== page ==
Ruben Safrastyan: Establishment of ceasefire in Syria hardly possible

Nvard Davtyan

The proposal of the UN-Arab League envoy to Syria to establish ceasefire ahead of Muslim holiday of Eid al-Adha is hard to implement, Director of the Oriental Studies Institute of the Armenian National Academy of Sciences Ruben Safrastyan says. According to him, the main problem lies in the lack of unity among the opposition forces. How should the authorities act in this situation? Which are the possible developments in the light of the envoy’s proposal and new EU sanctions against Syria?

Ruben Safrastyan describes the proposal to establish ceasefire ahead of the holiday of Eid al-Adha as “a simple game.”

As foreign media have reported, the opposition will agree to the ceasefire, if the authorities make the first step. Safrastyan considers that the establishment of armistice is hardly possible, first of all because of lack of unity inside the opposition. There is no common leadership, there are separate groups financed by different countries. “If the authorities see that the opposition is not taking joint actions, they will not make the first step, either,” Safrastyan said.

Ruben Safrastyan says the proposal to deploy peacekeepers in Syria is interesting. He is inclined to think, however, that it won’t be accepted either by the authorities or the opposition. According to him, both have overpassed threshold of possible compromises.

Director of the Oriental Studies Institute considers that the European Union’s new package of sanctions cannot have a serious influence on the settlement of the crisis, either. The new restrictions, of course, are aimed to weaken the powers of the authorities. He notes, however, that “according to the data of intelligence services and think tanks, Syria still has a huge potential to continue the struggle against the rebels.”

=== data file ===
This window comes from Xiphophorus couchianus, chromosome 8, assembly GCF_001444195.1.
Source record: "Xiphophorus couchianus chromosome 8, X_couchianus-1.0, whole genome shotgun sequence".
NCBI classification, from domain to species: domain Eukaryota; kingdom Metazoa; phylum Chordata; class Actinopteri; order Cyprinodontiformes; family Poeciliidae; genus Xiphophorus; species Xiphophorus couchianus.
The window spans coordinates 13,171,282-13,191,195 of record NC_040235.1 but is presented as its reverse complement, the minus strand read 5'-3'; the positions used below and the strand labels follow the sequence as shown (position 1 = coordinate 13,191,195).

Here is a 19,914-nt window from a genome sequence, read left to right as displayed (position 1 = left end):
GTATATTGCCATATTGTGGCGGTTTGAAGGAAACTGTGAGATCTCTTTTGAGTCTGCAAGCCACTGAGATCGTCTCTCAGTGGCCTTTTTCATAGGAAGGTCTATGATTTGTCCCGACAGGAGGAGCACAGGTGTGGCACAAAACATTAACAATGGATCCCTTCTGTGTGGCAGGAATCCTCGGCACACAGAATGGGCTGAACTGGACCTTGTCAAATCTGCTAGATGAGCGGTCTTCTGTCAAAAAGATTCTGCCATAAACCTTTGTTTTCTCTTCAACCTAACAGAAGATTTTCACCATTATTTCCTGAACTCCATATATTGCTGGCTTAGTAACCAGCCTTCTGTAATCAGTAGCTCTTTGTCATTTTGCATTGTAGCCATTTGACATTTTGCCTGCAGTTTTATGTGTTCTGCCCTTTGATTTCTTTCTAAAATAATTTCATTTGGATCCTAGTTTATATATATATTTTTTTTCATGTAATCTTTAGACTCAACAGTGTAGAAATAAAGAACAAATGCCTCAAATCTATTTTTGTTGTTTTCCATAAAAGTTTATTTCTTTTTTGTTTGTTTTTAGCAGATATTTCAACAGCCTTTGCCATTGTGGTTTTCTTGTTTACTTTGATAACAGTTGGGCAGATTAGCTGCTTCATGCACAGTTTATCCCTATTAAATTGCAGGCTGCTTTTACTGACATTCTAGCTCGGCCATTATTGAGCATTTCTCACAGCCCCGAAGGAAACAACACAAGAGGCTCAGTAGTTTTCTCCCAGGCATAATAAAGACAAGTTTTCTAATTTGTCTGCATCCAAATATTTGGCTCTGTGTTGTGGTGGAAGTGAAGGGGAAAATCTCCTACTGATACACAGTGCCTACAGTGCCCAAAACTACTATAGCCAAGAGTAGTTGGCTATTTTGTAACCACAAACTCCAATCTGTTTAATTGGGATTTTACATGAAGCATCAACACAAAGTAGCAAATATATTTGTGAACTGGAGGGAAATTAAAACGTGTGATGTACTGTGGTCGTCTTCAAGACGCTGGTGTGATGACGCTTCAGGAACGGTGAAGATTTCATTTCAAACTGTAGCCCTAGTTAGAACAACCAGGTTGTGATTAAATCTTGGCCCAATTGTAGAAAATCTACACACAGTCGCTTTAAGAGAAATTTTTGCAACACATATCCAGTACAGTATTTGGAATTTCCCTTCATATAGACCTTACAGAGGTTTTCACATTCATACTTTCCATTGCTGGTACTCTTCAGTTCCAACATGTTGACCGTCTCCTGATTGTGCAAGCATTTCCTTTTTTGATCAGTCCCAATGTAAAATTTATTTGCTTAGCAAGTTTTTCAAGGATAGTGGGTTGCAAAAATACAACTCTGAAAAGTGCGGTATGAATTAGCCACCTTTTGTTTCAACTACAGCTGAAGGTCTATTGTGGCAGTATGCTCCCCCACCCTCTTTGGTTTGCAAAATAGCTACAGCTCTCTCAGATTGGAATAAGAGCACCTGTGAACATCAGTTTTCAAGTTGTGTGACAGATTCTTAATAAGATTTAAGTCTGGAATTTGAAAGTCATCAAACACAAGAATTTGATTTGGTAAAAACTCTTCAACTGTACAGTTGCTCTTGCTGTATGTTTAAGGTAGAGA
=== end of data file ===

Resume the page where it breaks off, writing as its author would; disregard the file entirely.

Safrastyan says Turkey’s entry into Syria is quite possible. This can be seen from the Turkish policy towards that country, he said.

“It will be first of all directed against the Kurdish organizations functioning in Syria. Turkey will thus try to solve an issue of geopolitical importance. By striking a blow to Syria Turkey will try to get rid of Syria as a geopolitical factor in the region. Second, Turkey will thus try to win the positive attitude of the West. With its attack Turkey will be attempting to shift the balance in favor of the opposition,” Safrastyan said.

There is also a fourth factor connected with the Armenian community of Aleppo. According to some data, Turkey is trying to stir chaos among Armenians and make them leave the country. Thus, it will get rid of Aleppo, an important religious, cultural and political center comprised of people, whose ancestors escaped the Genocide.

Safrastyan does not predict large-scale military actions. Ankara’s penetration will be restricted to the border regions, he says. The expert believes these actions of Turkey will earn the support of the West, but will not be welcomed inside the country. According to him, a strong opposition has been formed in the political and public circles of Turkey, which can affect the government’s decision to enter or not to enter Syria.

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